For most people the basic difference between analog and digital delay is the clarity of the delayed sound. Digital delays make the repeated sound more like the original signal. Analog delays aren't as clear as they cut of the highs very fast. The signal gets more distorted and more dark with each repetition. Which one you like more, and for what application it is better, is a matter of taste and preference. I like analog delays a lot on ambience and urban sounds. Digital delay have a rich, clear quality to them which some people like, some people don't.

How to use a delay?


First lets deal with some parameters and see what they stand for.

Mix/Level - Controls the effected signal and mix it with the dry (unaffected) signal. 100% wet means only processed signal comes through and no original signal anymore.

Feedback - More feedback means more repeats. Sometimes this is labeled as percentage, db or ms. Is this set to 0 or none, it means it is only 1 time delay.

Time - Delays can be set up to notes (1/2, 1/4, 1/8, 1/16, 1/32, ...), can
be dotted or tripled and for sure they can be set to any ms you like.
Some delay units allows to tap the tempo

Type - On some units, plugins or pedals you can choose from different delay modes like classic and modern delay or clean, saturated, reverse delay, pitched delay, tape delay, dual delay, ping pong delay etc...

Rate/Modulation - Delays comes wigth a 'chorus' effect sometimes where you can set up the mod rate on your delays. You will end up detuning the repeated audio to give it a more distinct or vanished sound.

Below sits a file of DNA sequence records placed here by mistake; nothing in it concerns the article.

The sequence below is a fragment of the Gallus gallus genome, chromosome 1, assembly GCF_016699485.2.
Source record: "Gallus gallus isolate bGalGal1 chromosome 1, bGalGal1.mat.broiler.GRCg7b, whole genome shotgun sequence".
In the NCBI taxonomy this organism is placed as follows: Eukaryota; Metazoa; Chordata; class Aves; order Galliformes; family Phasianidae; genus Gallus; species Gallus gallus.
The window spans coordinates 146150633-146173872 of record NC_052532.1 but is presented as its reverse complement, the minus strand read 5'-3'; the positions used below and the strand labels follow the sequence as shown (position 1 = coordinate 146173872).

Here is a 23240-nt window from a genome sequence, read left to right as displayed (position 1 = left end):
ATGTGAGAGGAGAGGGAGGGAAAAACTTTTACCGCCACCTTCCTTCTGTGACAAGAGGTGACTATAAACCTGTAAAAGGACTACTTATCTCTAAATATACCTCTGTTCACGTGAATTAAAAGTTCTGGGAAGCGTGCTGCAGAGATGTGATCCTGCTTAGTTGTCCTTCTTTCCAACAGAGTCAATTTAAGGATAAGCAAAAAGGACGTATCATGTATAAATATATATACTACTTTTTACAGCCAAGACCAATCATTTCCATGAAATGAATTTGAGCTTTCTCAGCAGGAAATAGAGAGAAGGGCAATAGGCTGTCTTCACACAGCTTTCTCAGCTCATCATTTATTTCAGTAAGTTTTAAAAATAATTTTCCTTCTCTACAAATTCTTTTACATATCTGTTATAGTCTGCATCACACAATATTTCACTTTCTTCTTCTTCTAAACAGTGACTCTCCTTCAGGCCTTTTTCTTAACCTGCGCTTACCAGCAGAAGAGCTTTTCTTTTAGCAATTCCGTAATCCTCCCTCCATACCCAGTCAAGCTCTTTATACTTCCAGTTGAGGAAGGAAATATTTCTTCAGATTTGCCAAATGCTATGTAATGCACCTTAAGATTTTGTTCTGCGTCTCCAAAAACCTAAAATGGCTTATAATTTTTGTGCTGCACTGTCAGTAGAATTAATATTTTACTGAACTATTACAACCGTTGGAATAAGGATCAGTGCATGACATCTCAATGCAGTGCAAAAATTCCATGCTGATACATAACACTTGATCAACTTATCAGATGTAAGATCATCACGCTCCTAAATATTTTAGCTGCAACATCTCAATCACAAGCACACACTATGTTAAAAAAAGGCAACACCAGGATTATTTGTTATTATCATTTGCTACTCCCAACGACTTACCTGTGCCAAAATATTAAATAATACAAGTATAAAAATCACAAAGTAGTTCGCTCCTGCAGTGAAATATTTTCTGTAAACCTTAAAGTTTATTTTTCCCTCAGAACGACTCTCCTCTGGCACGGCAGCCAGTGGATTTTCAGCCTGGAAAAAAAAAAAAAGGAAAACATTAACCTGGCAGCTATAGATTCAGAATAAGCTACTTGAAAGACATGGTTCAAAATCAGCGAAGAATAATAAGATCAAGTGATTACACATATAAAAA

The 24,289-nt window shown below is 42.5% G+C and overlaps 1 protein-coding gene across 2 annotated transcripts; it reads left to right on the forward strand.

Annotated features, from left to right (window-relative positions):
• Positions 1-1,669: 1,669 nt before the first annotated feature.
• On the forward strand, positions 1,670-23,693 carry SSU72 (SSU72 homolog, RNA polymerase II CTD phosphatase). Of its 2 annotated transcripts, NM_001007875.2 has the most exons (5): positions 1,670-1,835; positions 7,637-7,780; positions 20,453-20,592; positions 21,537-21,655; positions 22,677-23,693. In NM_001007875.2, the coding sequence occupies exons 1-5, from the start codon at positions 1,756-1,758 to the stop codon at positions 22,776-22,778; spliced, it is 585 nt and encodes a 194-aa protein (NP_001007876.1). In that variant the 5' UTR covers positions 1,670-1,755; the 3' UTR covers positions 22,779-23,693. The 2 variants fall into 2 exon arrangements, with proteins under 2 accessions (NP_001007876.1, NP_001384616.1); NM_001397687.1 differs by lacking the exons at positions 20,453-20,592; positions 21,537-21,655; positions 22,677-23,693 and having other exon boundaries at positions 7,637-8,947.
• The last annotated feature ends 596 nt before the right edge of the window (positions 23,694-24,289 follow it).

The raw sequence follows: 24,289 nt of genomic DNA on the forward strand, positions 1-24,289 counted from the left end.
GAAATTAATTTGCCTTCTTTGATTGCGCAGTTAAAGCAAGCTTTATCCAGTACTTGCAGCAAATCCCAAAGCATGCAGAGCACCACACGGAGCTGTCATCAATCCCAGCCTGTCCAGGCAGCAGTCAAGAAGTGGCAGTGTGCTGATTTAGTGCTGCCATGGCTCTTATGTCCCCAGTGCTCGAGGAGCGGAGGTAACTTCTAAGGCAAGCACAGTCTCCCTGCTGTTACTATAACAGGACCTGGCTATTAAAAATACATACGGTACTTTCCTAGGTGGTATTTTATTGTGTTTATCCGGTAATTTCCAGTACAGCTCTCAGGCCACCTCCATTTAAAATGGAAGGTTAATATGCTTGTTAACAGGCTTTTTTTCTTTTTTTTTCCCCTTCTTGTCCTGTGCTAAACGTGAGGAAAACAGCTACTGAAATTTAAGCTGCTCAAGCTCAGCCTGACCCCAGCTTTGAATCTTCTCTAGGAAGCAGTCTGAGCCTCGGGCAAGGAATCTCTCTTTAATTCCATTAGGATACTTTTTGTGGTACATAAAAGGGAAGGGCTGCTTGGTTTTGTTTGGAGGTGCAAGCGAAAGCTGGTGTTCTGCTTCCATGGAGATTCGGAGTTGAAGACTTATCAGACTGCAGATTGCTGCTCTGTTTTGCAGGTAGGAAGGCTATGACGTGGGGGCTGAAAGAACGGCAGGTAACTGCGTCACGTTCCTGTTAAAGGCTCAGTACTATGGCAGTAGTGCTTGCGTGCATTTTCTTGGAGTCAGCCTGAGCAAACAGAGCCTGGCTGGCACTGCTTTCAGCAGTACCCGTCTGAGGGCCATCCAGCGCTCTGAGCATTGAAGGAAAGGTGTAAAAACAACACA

Some Tips and Tricks while working with delays:


Always sync to session tempo
when working with note delay.

If you have, set up some saturation or distortion effect before or after the delay.


Cut of the high ends and low ends. (Try filtering everything under 500 Hz and above 9000 Hz for example)

Wide up the stereo by using different delay times right and left. Pan a send full to the site or just set up two different parameters in a stereo delay plugin. For example try left 1/8 and right 1/16. Or both sites with 1/4 but different length time or a few ms offset on one site. Try the swing feature provided by some plugins on only one site.


With a vst/au 'tape delay' plugin, try to set your delay time to 0 ms for a bit of that tape saturation sound on your track.


Always remember how to calculate your delay times: 60000ms/bpm=X ms/bar

When programming drums, set up a 1/4 Hi-hat or shaker and use two different delays left and right to transform it into a nice 1/16 or 1/32 groove.

Create ambience by using an 1/8 note repeat on one side and a 1/4 note on the other. Do a left to right cross feed to add more stereo to it.

You can hilite parts of your song by just bypass all delay on one phrase or bridge to let it set back in right after to produce a nice air-wide effect.

Make extensive use of parameter automation. Try to automate everything: amounts of repeat, filter frequency, delay times, dry/wet balance or delay bypass and you will give 'live' to your mixes and songs.

By programming the delay times while a sound is playing, you can get some weird pitch effects if you set the delay to fast automated changes.

If you get too much phasing or masking effects, try dotted notes for your delay time.


Pitch is a great effect to create some weird spaced out delay effects. Start with a 1/4 delay on an empty songpart and play with pitch automation on the delayed part.

Route other effects to your delay return channel. Try Chorus, Flanger or other modulation plugins.